I took a nibble of asparagus today, just to see if it still tastes bad. It does. Uggh. But why? Why do some things come across as ambrosia to certain people, and make other people (like myself and George Bush) want to barf? I'm not exaggerating here; the taste of many vegetables makes me gag. It's virtually impossible for me to get whole corn down the hatch, and things like broccoli, asparagus, and cauliflower taste so bad I have to wash my mouth out after forcing them down.

There may be reasons, not that anybody in the health community seems willing to admit it. I discovered some years back that I am mildly allergic to corn bran—so my system is telling me something when it refuses to cooperate in swallowing the stuff. Many dark green vegetables give me bad gas when I eat them, which isn't as bad as allergies but still annoying. My guess is that things taste bad to us when we aren't set up to digest them well. I also admit that it might be possible to develop a taste for green beans (which I find only mildly obnoxious) or even cauliflower, if I worked at it. Hell, I developed a tolerance for cabernet sauvignon by forcing it down in small quantities on a regular basis, and it does me no worse damage than Mogen David Concord Grape, the first wine I ever tasted. I came around to liking cooked mushrooms by forcing them down on pizza over a period of many years. So maybe I should just buckle down and learn to like broccoli and asparagus. (Forgive me if I don't start until maybe next week...or the week after.)
May 1, 2001:

Why does DNS (Domain Name Service) have to be a server function? It's obvious to me that our DNS concept is seriously broken, and ICANN is only making problems worse and worse. I doubt that the architects of the Net ever imagined that there would be many hundreds of millions (soon to be billions) of different domains, and that tens of millions of dollars and many court cases would be spent on tags like In truth, the current system is unsustainable. The good news is that it's also unnecessary.

DNS is just a simple, flat-file database that associates an Internet IP address like 281.81.615.4 with a human-rememberable tag like "" That's literally all it does. Problems arise when you have a Mack's Cafe in Providence as well as a Mack's Cafe in Portland, and both want to own Who has a better right to it? Today we have constant conflicts between trademark law and first-com-first serve, as it were. What would be way better is a system that associates an IP address with a multistring descriptive record, so you could associate an IP address with Mack's Cafe, 14 Main Street, Providence RI and no one would confuse it with Mack's Cafe, 5156 N. Cascade Blvd, Portland, OR, which has its own unique IP.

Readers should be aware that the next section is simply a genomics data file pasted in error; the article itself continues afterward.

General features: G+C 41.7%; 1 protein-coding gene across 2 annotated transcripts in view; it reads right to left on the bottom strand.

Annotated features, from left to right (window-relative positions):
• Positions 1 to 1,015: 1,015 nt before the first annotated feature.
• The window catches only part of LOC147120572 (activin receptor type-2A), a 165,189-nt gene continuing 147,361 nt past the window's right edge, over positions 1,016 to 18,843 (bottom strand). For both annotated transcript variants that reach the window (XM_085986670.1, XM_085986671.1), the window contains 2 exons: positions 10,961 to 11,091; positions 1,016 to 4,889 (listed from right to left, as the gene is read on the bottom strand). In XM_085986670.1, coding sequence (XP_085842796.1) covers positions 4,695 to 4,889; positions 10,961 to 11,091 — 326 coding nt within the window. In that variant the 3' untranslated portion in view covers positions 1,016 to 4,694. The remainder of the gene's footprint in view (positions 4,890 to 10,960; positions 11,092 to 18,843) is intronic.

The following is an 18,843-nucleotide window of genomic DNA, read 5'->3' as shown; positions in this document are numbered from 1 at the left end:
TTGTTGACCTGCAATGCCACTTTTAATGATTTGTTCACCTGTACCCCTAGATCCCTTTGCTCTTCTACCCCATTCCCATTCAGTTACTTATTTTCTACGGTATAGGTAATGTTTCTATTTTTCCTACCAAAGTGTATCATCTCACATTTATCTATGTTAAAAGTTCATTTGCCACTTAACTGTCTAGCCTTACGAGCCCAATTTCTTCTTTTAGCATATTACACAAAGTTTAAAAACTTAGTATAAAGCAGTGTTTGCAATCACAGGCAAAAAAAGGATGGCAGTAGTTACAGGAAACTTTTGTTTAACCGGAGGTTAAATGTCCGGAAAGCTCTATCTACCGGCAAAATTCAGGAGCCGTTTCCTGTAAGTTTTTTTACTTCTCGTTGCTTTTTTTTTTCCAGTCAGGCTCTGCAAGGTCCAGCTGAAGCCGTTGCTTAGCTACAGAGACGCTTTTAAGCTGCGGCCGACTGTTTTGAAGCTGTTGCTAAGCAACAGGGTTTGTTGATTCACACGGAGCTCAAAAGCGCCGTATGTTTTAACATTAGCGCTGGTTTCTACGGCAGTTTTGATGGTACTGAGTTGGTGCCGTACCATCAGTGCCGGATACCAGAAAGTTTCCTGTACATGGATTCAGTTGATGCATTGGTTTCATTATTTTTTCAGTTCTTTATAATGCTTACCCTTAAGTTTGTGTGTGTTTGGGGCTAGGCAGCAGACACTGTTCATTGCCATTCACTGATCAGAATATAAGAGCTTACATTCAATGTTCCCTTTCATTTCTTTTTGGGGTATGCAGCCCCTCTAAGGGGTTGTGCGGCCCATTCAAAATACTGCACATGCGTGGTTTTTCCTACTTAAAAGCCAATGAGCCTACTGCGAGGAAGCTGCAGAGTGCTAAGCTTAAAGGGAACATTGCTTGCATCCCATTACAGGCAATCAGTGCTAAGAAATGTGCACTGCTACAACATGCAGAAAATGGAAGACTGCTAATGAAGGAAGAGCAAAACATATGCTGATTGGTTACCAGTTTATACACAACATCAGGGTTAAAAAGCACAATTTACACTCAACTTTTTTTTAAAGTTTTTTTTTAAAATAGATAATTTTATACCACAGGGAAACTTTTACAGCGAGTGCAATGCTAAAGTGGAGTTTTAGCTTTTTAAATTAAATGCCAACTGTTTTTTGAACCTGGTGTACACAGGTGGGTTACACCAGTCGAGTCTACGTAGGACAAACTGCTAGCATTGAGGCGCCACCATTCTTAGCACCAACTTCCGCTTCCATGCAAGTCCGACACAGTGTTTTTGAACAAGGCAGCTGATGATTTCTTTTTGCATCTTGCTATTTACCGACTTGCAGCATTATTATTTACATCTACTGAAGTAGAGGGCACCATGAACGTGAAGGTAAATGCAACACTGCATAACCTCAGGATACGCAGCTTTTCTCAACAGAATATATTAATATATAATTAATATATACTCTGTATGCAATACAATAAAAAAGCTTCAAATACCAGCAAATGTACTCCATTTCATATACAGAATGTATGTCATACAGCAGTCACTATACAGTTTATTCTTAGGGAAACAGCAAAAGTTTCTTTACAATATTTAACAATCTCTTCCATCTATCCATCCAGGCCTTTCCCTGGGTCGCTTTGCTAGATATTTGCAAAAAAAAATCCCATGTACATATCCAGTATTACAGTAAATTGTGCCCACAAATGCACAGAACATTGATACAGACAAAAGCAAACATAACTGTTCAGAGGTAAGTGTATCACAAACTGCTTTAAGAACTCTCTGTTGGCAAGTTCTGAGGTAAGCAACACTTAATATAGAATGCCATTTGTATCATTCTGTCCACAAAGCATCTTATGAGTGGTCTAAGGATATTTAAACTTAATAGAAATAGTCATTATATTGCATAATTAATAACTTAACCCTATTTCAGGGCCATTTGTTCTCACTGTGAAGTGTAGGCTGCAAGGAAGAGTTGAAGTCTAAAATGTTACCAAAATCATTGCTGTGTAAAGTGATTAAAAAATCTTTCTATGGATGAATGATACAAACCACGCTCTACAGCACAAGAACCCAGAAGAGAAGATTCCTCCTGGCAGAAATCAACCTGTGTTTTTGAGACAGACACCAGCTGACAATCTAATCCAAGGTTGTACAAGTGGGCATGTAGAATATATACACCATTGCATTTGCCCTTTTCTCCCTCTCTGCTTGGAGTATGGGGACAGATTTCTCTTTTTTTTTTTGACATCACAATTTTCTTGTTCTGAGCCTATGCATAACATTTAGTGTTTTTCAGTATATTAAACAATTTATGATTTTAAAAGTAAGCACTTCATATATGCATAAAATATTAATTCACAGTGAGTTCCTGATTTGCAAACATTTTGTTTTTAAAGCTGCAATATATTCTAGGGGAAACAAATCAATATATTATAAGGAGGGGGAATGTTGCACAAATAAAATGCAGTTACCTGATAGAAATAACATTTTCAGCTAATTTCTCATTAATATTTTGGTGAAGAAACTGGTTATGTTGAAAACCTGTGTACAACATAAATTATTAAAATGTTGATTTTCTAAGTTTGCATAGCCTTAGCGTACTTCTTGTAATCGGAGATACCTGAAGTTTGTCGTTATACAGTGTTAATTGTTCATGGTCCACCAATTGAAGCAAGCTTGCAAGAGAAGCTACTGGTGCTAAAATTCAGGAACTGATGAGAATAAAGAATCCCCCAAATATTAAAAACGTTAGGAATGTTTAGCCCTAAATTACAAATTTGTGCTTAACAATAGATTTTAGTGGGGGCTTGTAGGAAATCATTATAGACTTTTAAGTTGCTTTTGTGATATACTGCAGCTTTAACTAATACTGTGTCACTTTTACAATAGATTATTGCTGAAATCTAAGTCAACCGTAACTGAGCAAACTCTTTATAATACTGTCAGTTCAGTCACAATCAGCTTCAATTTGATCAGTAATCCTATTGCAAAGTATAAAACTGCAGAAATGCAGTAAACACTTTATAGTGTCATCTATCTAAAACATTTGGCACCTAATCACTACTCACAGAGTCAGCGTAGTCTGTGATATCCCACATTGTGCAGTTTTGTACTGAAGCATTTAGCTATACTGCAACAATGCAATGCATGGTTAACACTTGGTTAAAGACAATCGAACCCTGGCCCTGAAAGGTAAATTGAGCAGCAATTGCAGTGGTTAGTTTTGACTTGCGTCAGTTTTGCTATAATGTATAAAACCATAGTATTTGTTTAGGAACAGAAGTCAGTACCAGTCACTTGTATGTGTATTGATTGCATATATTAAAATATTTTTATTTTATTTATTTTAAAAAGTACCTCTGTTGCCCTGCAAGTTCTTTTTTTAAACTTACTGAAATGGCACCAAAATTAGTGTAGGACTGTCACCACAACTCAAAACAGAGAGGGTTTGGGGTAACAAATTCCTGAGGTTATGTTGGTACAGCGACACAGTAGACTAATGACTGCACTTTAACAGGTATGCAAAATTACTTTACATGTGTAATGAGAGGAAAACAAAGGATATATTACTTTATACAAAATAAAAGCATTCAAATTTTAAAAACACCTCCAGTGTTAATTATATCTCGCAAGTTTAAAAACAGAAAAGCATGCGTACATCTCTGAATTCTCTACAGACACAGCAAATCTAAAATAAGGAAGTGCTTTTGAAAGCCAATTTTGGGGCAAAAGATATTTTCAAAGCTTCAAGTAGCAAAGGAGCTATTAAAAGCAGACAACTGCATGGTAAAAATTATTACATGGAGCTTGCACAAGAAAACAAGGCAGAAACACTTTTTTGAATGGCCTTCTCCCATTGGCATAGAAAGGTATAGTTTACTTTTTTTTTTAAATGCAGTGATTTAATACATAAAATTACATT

The Real Names people took this concept about halfway there: In case you haven't heard of them, they established what amounts to a competitor to DNS; you register a key word or phrase and type it into the URL field in either IE or Netscape. If Real Names recognizes the key phrase, it translates it to the conventional URL, which then goes through DNS in the usual fashion. But Real Names is really just a band-aid slapped on a festering wound. What we need must go broader and deeper.

Here's my concept: A centrally maintained but locally searched database associating IP addresses with their owners, using multi-field descriptive records to describe the owners. It would be an electronic Yellow Pages, in a sense: You search for the Mack's Cafe of your choice (making sure you have the geographical location right) and then click the record to go to their Web site.

Where I differ most with conventional wisdom on systems like this is that I would put the entire database on the local PC. Text records are compact, and today's hard drives have capacities of tens of billions of bytes. Make it the Master Index of the Web, and allow people to download deltas on a daily or even hourly basis, automatically, through their high-bandwidth Net connections. So what if it occupies twenty gigabytes? Assuming you're not pirating MPEG movies, what the hell else are you gonna fill a forty-gigabyte hard drive with? Why not make it something useful? "The Yellow Pages" is an idea that everybody understands. Linking a text record locally to an IP is probably the best way to keep the Macks of the world from killing one another over who gets a URL that is equally applicable to all of them.